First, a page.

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wickedness and sin, forever, even forever and ever!” Rabbi Solomon and his associates, were filled with the utmost consternation, when they found, set forth with authority as weighty as that of Maimonides, the doctrine that Talmud and Theology were not identical. They were accustomed to cherish a spirit, which removes every difficulty merely with ipse dixit, and intimidates every inquirer with the terror of the name of Freethinker. When, therefore, they saw discussions and researches sanctioned, which they thought must rob their objects of the misty covering of sanctity, and the precious rust of antiquity, under which they had lain concealed for ages, and finding the venting of their indignation in low murmuring altogether unavailable, they thought it was high time at once to hurl the thunders of their anathema against each and all who persisted in defending the cause of Maimonides.
The full conviction of the indissoluble tie subsisting between the law and their traditions, was so deeply rooted in the minds of the Israelites and their teachers, that no sooner was the war declared by the Arch-Rabbi of Montpellier and his party, than almost all the synagogues were engaged in it, either as condeinners or defenders of Maiinonides ; and the result was a forcible interruption of friendly relations between the Israelites in various places.
During this period, the zeal of both parties became more fierce; and the spirit of irritation and hatred acquired daily greater strength. But while mutual animosity was thus reaching the highest pitch of exasperation, Rabbi David ben Joseph Kimchi, who had been elected ruler of the Narbonnese, stepped forward, and introduced the cause into the synagogues of Spain, with the intent of effecting a reconciliation between the contending parties, and thus if possible of restoring that harmony which formerly had subsisted among the Israelitish congregations. Kimchi, who is very celebrated as a grammarian, commentator, poet, and philosopher, feeling deeply hurt that Rabbins, who were altogether unacquained with philosophy, should attempt, by downright force, to control public opinion, could not avoid siding with the defenders of Maimonides. His offer to become umpire was hailed with general acclamation, and several of the French Rabbins, who at first made common cause with the Arch-Rabbi of Montpellier, became also very desirous of an amicable arrangement, and entrusted him witħ full powers for the purpose.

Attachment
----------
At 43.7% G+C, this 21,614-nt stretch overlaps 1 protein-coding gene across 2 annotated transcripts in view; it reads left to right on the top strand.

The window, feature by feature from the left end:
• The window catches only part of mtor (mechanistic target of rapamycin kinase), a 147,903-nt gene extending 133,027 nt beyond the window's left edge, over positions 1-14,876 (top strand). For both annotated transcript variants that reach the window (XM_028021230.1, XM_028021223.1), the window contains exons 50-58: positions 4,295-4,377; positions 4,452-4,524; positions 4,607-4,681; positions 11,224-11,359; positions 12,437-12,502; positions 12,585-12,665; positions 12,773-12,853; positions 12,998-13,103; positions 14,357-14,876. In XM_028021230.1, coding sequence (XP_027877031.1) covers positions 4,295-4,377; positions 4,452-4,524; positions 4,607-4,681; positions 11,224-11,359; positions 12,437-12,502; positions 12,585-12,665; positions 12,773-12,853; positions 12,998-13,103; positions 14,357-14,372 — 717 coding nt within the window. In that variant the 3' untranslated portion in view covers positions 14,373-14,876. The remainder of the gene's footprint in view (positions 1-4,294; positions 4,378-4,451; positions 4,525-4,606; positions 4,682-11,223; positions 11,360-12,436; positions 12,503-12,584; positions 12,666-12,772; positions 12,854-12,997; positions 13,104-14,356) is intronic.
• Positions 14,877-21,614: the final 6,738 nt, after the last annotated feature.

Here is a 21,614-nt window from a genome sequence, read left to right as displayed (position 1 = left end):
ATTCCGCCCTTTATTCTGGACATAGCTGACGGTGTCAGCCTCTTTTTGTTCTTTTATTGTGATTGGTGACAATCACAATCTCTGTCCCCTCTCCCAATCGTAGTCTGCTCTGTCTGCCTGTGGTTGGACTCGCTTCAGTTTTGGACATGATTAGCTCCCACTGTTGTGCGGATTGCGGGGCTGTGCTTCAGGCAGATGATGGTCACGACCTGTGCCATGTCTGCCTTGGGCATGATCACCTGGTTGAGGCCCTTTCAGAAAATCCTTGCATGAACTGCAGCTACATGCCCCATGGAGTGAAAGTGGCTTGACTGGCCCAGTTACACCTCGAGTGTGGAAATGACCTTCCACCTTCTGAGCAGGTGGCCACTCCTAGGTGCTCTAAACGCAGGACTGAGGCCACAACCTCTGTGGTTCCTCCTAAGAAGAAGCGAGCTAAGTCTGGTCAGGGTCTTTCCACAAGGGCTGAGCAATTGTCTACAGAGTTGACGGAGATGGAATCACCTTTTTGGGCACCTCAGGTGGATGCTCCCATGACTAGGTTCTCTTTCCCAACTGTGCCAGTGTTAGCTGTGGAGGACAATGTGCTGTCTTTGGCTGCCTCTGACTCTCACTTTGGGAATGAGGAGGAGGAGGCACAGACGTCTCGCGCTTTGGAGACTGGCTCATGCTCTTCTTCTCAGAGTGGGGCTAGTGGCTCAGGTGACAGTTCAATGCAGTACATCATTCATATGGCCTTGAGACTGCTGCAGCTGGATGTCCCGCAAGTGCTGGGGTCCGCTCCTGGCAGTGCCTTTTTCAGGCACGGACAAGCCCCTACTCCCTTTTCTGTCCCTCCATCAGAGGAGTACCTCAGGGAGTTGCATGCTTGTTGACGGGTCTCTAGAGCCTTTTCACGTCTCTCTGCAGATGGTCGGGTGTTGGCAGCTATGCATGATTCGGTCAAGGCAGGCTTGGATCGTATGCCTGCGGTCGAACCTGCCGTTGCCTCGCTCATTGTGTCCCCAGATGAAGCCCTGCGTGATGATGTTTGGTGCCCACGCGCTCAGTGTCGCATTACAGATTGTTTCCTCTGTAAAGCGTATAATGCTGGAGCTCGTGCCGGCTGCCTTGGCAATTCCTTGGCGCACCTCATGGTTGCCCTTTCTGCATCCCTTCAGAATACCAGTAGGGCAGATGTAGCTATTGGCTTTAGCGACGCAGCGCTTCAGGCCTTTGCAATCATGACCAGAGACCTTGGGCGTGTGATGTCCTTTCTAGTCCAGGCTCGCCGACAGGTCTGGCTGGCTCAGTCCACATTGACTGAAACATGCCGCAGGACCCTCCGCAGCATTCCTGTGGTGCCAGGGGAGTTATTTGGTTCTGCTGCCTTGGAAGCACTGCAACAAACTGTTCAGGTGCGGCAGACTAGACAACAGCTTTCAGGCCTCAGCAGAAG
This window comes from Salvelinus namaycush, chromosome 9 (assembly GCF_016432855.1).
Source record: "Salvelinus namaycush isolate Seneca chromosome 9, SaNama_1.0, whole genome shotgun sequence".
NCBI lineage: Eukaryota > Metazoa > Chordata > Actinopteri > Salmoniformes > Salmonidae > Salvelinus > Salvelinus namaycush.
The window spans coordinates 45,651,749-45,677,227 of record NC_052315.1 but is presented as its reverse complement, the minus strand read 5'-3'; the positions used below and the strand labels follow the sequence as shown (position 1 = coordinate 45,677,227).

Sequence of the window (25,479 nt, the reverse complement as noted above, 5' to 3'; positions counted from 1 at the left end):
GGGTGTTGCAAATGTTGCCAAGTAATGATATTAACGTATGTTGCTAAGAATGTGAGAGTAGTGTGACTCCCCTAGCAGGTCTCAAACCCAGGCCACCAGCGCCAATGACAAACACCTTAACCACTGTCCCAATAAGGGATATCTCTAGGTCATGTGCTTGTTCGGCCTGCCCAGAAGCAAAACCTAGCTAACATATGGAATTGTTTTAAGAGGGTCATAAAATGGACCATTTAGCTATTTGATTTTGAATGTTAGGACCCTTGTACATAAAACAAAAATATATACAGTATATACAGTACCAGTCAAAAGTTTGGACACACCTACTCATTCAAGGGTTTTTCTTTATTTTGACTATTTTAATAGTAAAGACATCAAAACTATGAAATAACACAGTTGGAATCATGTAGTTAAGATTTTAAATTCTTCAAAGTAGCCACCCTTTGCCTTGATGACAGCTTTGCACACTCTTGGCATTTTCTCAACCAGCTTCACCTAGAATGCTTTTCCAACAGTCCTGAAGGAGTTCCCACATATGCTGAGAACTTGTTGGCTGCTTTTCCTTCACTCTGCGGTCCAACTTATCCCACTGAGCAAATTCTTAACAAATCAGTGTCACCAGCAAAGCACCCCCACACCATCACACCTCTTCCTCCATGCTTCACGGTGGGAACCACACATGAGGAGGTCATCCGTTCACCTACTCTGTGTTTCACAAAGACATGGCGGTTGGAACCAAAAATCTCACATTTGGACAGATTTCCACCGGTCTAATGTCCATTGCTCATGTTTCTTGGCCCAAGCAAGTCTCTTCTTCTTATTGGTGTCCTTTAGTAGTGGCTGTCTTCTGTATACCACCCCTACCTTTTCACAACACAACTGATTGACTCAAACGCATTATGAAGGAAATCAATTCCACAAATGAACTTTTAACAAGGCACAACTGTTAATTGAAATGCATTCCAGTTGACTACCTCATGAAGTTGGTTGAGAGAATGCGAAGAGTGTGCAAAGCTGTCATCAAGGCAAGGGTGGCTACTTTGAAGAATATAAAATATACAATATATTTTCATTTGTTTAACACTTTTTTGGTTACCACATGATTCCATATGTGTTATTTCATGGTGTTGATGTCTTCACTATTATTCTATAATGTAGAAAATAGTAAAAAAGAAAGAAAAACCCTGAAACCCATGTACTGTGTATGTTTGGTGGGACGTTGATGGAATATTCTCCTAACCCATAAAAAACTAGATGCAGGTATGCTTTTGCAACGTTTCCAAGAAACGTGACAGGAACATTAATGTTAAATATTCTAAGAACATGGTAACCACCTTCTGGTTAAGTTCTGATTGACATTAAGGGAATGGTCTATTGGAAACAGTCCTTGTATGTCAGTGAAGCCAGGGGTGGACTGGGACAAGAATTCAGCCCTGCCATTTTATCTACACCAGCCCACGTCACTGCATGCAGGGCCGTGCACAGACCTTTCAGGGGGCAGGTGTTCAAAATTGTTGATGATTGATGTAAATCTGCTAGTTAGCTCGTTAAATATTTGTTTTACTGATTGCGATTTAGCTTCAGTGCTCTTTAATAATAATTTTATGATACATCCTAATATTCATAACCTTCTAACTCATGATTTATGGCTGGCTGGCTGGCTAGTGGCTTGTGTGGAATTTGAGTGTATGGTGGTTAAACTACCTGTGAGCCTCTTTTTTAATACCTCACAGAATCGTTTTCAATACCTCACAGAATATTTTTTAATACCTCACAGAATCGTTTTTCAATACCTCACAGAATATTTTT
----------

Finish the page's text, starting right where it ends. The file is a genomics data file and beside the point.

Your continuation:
While Rabbi David Kimchi was carrying on an unsuccessful correspondence with Rabbi Judah ben Joseph Al-phachar, ArchRabbi of Toledo, the friends of Maimonides were continually gaining ground, and increasing in numbers and influence. In order to check their progress, the Arch-Rabbi of Montpellier thought it proper to implore the aid of the French Catholic priests, calling upon them to put a stop to the spread of an heresy which sapped alike the fundamental truths of both creeds; and they,
acceding to his request, ordered, that wherever the book Moreh Ilannebochin was found, it should be burned.
This unexpected, unnatural atteinpt to force public opinion by erecting Ronan Catholic priests into fit judges of Jewish religious faith, roused Maimonides's friends from a state of passive forbearance; and as it was evident that it was not love of religion but of supremacy, which animated the Arch-Rabbi of Montpellier and his party, the most decisive steps were at once taken by the great men of Israel who supported the cause of reason, of true piety, and of the Moreh Ilannebochim, and the semblance of peace was once more restored by compelling the leaders of the zealots to for
mercy. At this time, Rabbi Bechai, of Saragossa, called upon all the Israelites residing within the kingdom of Arragon and its dependencies, to resist the disturbers of the public peace, and to espouse the cause of the great Maimonides; alleging that as he and his tribunal had hurled the thunders of their anathema against the ArchRabbi of Montpellier and his party, they also should follow his example. This appeal was responded to by the Arch-Rabbins of Huesca, Moncon, Calahtajud, and Lerida, who, together with the principal members of their respective congregations, fully confirmed the sentence of excommunication. This example was also followed by several congregations of Provence and Septimania. Rabbi Moses bar Nochman, Chief Rabbi of Gerona, also called upon all the principal Rabbanim of Arragon, Navarre, and Castile to desist from a dispute which had lasted so long and caused so much evil : but Rabbi Meir ben Rabbi Theodoras, of Burgos, attempted to vindicate the conduct of the Montpellier zealots. This vindication called forth a very complete refutation, from Rabbi Abraham ben Rabbi Chasdai IIallevi, of Barcelona, which, coupled with the force of the anathema pronounced against the Arch-Rabbi of Montpellier and his party, and generally adopted throughout the Israelitish congregations of southern France and Arragon, at length, in the year 1232, reduced Rabbi Solomon to the necessity of recalling his anathema, and of sueing for peace.